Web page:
Devotional Thoughts for Today
Lk. 6:39-40 (ESV): “He also told them a parable: ‘Can a blind man lead a blind man? Will they not both fall into a pit?  A disciple is not above his teacher, but everyone when he is fully trained will be like his teacher.’”
The seven sons of Sceva, a Jewish chief priest, were really impressed with Paul when he drove out evil spirits. So, upon seeing a “man who had the evil spirit” (Acts 19:15), they said, “In the name of Jesus, whom Paul preaches, I command you to come out” (13). The evil spirit, instead of coming out, retorted, “’Jesus I know, and I know about Paul, but who are you?’ Then the man who had the evil spirit . . . . gave them such a beating that they ran out of the house naked and bleeding” (15-6). What happened? Without being fully trained and presuming their vision to be 20/20, Sceva’s sons tried to lead a “blind man”; the result was disastrous.
Many of us want to take on a bigger assignment from God, but consider the events in Paul’s life. Soon after his conversion, Paul became aware that he was God’s “chosen instrument to carry [His] name before the Gentiles and their kings” (9:15). Being a competitive and zealous person (Gal. 1:14), Paul might’ve thought that this international ministry was going to start right away. But God had other plans: Paul spent the next three years mostly in Arabia (17) where God trained him for ministry in isolation from everyone. Then he went to Jerusalem where he spoke “boldly in the name of the Lord” (Acts 9:29), but the Jews there “tried to kill him” (29). So, the church leaders had him return home to Tarsus (350 miles) and stay there until the situation calmed down. But, by the time Barnabas went to Tarsus to look for Paul and bring him to Antioch (11:25-6), which, in time, would launch his international ministry, he had waited 8 years in anonymity. During those years, instead of looking ahead for his big break, Paul was training hard while no one was looking; he was learning to be “faithful with a few things” (Matt. 25:23).
Don’t be eager to be used by God; if He wants to use you, He will find you. In the meantime, submit to God’s training so that when He calls, you are ready to serve God in total dependence upon Him.
God, I magnify You this morning. Since I take my job (or study) seriously, I put all my energy to get better, but I don’t put the same effort in serving You. Often, I just show up without any preparation. Forgive me for this arrogance. Help me to change so that I may render a service that is worthy of You. Amen.
Bible Reading for Today: Isaiah 53
Lunch Break Study
Read 1 Cor. 11:1 (NASB): “Be imitators of me, just as I also am of Christ.”
2 Thess. 3:6-9 (ESV): “Now we command you, brothers, in the name of our Lord Jesus Christ, that you keep away from any brother who is walking in idleness and not in accord with the tradition that you received from us.  For you yourselves know how you ought to imitate us, because we were not idle when we were with you,  nor did we eat anyone’s bread without paying for it, but with toil and labor we worked night and day, that we might not be a burden to any of you.  It was not because we do not have that right, but to give you in ourselves an example to imitate.”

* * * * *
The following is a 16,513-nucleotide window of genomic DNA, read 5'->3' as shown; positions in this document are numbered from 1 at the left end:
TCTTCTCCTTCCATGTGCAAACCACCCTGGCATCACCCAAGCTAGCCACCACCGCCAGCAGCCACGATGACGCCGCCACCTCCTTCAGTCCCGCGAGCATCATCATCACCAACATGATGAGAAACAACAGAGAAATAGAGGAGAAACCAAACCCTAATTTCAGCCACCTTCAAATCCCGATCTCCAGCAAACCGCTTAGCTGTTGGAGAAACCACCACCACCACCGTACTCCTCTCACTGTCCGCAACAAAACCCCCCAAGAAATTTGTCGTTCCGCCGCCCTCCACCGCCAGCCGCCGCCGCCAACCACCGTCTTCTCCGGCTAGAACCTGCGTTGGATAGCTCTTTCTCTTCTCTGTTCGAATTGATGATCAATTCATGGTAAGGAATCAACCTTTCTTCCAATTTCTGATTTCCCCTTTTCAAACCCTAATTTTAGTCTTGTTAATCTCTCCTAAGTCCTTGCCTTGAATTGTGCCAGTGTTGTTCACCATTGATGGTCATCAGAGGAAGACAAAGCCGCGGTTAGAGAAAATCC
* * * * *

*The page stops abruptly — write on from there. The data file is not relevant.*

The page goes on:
Heb. 13:7 (ESV): “Remember your leaders, those who spoke to you the word of God. Consider the outcome of their way of life, and imitate their faith.”
Question to Consider
- What is the best and most effective way to be trained for ministry at any level?
- What’s the most difficult aspect about people looking to you for modeling?
- What was Paul’s concern in relation to the Thessalonians who erroneously believed that the coming of Jesus already happened or was imminent (2 Thess. 2:1-2)? What are some areas where you need training?
- All three passages have this in common as to the best way to be trained: first, be observant of a tangible model of individuals who demonstrate the character and the ways of Christ; two, imitate their ways. We are also to be motivated by the final outcome of people who have maintained a consistent walk with God.
- The most difficult aspect is being consistent with what I say and what I actually do. It would be hard to be a model for anyone if I live lazily after teaching people that they should be industrious.
- Paul was concerned that several Thessalonians had stopped working on account that the world was about to end (i.e., the 2nd coming of Christ). So Paul reminded them about his example of how he was working to support himself. Are you working hard or always looking for short-cuts? Imitate Paul as he imitated Christ.
God trains us through many ways, formal education being one. But the most impactful way is through trials and errors that He allows in our lives. What are some ways that God trained you today? What did you learn about the Lord and about yourself? Take a pause and reflect. “Consider it pure joy . . . whenever you face trials of many kinds” (James 1:2).